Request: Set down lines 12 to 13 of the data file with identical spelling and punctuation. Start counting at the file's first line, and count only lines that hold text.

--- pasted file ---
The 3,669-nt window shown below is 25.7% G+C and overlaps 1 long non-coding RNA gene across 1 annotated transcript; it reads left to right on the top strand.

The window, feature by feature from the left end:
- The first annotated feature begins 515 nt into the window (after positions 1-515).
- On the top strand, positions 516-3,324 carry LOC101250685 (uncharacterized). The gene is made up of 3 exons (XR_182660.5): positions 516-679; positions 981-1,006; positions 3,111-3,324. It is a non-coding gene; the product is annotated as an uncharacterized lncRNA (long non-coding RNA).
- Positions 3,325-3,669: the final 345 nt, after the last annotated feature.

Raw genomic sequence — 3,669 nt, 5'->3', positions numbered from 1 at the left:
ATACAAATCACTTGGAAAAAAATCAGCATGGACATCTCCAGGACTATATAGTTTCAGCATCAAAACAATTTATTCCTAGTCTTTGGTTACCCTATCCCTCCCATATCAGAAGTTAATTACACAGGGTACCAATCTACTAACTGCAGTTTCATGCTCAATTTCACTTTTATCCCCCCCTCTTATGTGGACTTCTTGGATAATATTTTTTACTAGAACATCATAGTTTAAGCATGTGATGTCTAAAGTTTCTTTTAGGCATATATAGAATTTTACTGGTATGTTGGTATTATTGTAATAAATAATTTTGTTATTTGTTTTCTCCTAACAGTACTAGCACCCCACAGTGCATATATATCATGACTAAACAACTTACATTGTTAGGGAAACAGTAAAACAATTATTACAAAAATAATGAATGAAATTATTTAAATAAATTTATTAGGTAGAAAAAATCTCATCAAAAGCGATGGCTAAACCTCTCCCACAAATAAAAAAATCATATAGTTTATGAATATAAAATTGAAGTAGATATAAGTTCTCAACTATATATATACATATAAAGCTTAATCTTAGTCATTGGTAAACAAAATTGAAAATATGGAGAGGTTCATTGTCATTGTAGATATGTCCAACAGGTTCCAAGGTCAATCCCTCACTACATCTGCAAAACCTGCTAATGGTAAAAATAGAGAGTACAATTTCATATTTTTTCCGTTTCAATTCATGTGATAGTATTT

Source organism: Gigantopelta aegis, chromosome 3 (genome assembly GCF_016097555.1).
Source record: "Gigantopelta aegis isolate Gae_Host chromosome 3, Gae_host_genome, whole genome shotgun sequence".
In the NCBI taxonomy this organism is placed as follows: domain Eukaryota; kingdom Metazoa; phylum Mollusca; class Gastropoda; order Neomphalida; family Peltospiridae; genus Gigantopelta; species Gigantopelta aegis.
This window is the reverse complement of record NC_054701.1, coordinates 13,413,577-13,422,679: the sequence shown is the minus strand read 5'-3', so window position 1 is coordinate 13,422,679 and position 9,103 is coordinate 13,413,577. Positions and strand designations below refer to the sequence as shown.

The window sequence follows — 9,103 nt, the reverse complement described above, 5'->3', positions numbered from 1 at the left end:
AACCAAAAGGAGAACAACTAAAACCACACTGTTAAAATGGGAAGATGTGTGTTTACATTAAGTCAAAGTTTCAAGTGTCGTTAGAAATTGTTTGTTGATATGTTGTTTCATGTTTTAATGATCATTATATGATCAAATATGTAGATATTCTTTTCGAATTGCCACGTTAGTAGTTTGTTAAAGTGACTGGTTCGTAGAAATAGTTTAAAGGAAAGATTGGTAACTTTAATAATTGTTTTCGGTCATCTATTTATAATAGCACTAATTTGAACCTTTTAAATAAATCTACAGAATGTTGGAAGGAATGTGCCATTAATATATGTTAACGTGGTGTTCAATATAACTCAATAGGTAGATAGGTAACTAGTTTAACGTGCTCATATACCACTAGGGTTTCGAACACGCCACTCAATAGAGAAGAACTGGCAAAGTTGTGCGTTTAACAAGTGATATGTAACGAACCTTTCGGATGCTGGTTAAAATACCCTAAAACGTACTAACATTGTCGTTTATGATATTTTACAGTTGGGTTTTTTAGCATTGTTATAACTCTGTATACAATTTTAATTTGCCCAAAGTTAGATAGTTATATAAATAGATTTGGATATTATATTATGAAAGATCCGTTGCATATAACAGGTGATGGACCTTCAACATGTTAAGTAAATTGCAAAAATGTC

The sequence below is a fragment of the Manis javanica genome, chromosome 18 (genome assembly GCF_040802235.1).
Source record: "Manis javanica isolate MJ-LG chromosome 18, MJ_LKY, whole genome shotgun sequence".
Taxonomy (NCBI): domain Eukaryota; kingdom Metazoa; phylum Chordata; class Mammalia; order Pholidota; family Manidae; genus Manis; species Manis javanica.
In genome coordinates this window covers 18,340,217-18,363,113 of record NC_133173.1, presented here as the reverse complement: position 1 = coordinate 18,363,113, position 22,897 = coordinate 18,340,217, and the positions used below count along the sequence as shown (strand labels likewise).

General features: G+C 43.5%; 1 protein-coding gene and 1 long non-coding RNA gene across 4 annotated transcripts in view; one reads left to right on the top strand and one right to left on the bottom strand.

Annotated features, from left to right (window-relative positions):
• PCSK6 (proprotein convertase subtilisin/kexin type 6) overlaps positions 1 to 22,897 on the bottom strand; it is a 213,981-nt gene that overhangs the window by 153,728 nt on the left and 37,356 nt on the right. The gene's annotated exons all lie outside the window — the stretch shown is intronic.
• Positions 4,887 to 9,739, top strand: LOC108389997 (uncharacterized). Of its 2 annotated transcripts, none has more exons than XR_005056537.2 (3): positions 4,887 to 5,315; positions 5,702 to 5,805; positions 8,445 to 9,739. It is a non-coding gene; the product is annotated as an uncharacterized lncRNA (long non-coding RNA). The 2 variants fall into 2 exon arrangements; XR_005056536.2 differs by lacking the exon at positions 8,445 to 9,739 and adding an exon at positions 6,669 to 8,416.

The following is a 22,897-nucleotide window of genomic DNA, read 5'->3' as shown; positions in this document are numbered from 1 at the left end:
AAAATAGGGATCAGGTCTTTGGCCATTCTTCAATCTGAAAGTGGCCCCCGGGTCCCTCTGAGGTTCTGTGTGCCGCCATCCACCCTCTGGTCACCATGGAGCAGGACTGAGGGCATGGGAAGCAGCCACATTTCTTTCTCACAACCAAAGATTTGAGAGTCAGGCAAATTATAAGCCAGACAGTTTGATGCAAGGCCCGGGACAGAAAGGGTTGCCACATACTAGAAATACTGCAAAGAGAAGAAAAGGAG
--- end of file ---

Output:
The window sequence follows — 9,103 nt, the reverse complement described above, 5'->3', positions numbered from 1 at the left end:
AACCAAAAGGAGAACAACTAAAACCACACTGTTAAAATGGGAAGATGTGTGTTTACATTAAGTCAAAGTTTCAAGTGTCGTTAGAAATTGTTTGTTGATATGTTGTTTCATGTTTTAATGATCATTATATGATCAAATATGTAGATATTCTTTTCGAATTGCCACGTTAGTAGTTTGTTAAAGTGACTGGTTCGTAGAAATAGTTTAAAGGAAAGATTGGTAACTTTAATAATTGTTTTCGGTCATCTATTTATAATAGCACTAATTTGAACCTTTTAAATAAATCTACAGAATGTTGGAAGGAATGTGCCATTAATATATGTTAACGTGGTGTTCAATATAACTCAATAGGTAGATAGGTAACTAGTTTAACGTGCTCATATACCACTAGGGTTTCGAACACGCCACTCAATAGAGAAGAACTGGCAAAGTTGTGCGTTTAACAAGTGATATGTAACGAACCTTTCGGATGCTGGTTAAAATACCCTAAAACGTACTAACATTGTCGTTTATGATATTTTACAGTTGGGTTTTTTAGCATTGTTATAACTCTGTATACAATTTTAATTTGCCCAAAGTTAGATAGTTATATAAATAGATTTGGATATTATATTATGAAAGATCCGTTGCATATAACAGGTGATGGACCTTCAACATGTTAAGTAAATTGCAAAAATGTC